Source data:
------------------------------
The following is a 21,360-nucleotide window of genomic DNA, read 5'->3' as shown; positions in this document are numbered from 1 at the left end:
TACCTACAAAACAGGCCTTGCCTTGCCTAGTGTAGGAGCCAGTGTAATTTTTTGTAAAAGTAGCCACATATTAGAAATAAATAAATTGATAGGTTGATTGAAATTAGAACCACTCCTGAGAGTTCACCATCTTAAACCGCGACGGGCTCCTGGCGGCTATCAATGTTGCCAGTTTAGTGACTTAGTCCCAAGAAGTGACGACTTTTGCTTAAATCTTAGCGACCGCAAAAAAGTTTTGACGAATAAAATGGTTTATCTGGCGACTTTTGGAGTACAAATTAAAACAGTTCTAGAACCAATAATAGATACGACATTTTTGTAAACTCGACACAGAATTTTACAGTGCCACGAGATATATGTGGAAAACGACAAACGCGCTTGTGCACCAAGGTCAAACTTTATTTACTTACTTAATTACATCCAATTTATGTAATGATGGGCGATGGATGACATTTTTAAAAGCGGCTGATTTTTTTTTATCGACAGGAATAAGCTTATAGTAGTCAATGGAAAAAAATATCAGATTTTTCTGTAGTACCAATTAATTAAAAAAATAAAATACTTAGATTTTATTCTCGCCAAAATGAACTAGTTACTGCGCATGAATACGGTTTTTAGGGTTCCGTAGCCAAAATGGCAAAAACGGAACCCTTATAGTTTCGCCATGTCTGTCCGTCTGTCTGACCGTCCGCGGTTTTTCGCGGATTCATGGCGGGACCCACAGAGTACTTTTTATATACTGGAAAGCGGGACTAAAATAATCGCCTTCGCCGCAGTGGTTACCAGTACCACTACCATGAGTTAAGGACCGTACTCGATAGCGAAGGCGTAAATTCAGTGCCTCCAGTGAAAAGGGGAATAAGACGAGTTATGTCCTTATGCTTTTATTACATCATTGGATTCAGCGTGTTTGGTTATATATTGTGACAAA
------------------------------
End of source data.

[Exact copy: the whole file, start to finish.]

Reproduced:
The following is a 21,360-nucleotide window of genomic DNA, read 5'->3' as shown; positions in this document are numbered from 1 at the left end:
TACCTACAAAACAGGCCTTGCCTTGCCTAGTGTAGGAGCCAGTGTAATTTTTTGTAAAAGTAGCCACATATTAGAAATAAATAAATTGATAGGTTGATTGAAATTAGAACCACTCCTGAGAGTTCACCATCTTAAACCGCGACGGGCTCCTGGCGGCTATCAATGTTGCCAGTTTAGTGACTTAGTCCCAAGAAGTGACGACTTTTGCTTAAATCTTAGCGACCGCAAAAAAGTTTTGACGAATAAAATGGTTTATCTGGCGACTTTTGGAGTACAAATTAAAACAGTTCTAGAACCAATAATAGATACGACATTTTTGTAAACTCGACACAGAATTTTACAGTGCCACGAGATATATGTGGAAAACGACAAACGCGCTTGTGCACCAAGGTCAAACTTTATTTACTTACTTAATTACATCCAATTTATGTAATGATGGGCGATGGATGACATTTTTAAAAGCGGCTGATTTTTTTTTATCGACAGGAATAAGCTTATAGTAGTCAATGGAAAAAAATATCAGATTTTTCTGTAGTACCAATTAATTAAAAAAATAAAATACTTAGATTTTATTCTCGCCAAAATGAACTAGTTACTGCGCATGAATACGGTTTTTAGGGTTCCGTAGCCAAAATGGCAAAAACGGAACCCTTATAGTTTCGCCATGTCTGTCCGTCTGTCTGACCGTCCGCGGTTTTTCGCGGATTCATGGCGGGACCCACAGAGTACTTTTTATATACTGGAAAGCGGGACTAAAATAATCGCCTTCGCCGCAGTGGTTACCAGTACCACTACCATGAGTTAAGGACCGTACTCGATAGCGAAGGCGTAAATTCAGTGCCTCCAGTGAAAAGGGGAATAAGACGAGTTATGTCCTTATGCTTTTATTACATCATTGGATTCAGCGTGTTTGGTTATATATTGTGACAAA